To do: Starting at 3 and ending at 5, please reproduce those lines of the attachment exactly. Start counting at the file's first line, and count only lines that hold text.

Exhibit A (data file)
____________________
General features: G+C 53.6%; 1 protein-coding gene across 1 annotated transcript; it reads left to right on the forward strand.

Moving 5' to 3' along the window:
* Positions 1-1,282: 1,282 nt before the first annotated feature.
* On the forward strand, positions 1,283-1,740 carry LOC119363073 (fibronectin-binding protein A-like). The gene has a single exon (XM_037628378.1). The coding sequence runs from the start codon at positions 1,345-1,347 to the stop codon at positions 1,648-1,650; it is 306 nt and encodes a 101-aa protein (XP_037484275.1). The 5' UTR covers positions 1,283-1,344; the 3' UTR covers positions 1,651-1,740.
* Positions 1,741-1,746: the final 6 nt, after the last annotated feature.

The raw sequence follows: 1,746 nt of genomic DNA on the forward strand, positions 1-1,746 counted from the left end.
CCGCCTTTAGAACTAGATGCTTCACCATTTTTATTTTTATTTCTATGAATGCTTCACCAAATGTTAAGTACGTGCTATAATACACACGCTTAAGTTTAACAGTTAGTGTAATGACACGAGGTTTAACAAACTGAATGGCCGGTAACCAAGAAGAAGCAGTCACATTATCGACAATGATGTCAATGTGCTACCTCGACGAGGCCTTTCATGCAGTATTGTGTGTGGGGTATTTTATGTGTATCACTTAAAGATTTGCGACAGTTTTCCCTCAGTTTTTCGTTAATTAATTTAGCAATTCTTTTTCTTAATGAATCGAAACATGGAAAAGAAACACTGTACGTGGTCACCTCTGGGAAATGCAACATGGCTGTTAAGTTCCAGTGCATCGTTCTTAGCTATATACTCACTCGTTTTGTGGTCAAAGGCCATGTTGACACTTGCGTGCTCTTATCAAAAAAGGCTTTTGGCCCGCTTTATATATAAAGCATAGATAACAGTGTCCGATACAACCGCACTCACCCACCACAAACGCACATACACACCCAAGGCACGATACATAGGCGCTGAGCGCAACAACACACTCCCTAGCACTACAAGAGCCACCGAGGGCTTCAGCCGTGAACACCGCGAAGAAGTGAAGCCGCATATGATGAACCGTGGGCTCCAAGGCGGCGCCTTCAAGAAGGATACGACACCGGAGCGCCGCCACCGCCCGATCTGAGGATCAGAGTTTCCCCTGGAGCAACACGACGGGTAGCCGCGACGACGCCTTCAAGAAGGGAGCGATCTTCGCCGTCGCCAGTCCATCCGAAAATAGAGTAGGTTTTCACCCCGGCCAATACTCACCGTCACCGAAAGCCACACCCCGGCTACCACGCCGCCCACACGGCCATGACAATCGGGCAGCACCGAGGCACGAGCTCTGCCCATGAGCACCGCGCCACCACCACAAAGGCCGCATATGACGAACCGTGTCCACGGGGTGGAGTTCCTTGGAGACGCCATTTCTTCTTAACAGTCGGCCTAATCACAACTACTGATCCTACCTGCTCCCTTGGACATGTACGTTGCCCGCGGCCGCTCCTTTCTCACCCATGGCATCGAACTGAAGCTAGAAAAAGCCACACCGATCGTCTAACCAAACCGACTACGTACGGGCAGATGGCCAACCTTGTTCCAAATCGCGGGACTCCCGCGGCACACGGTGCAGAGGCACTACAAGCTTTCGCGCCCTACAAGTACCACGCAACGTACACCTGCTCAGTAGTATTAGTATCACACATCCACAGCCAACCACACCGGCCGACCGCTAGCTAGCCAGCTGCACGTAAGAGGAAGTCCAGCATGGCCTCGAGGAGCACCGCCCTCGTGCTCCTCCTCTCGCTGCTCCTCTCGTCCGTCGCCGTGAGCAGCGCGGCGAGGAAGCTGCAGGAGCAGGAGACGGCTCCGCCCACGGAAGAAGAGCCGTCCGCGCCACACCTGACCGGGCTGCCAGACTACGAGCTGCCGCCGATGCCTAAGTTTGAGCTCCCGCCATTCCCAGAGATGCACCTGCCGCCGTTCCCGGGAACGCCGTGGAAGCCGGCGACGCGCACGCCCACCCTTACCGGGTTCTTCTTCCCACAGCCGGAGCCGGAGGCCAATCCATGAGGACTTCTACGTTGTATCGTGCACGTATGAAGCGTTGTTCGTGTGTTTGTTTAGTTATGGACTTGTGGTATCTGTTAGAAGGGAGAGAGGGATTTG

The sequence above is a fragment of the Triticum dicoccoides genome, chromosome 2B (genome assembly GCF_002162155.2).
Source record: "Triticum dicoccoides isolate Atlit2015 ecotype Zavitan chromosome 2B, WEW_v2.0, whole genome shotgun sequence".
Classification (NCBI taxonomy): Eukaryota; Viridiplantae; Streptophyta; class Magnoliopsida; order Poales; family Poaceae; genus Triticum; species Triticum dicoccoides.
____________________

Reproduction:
* Positions 1-1,282: 1,282 nt before the first annotated feature.
* On the forward strand, positions 1,283-1,740 carry LOC119363073 (fibronectin-binding protein A-like). The gene has a single exon (XM_037628378.1). The coding sequence runs from the start codon at positions 1,345-1,347 to the stop codon at positions 1,648-1,650; it is 306 nt and encodes a 101-aa protein (XP_037484275.1). The 5' UTR covers positions 1,283-1,344; the 3' UTR covers positions 1,651-1,740.
* Positions 1,741-1,746: the final 6 nt, after the last annotated feature.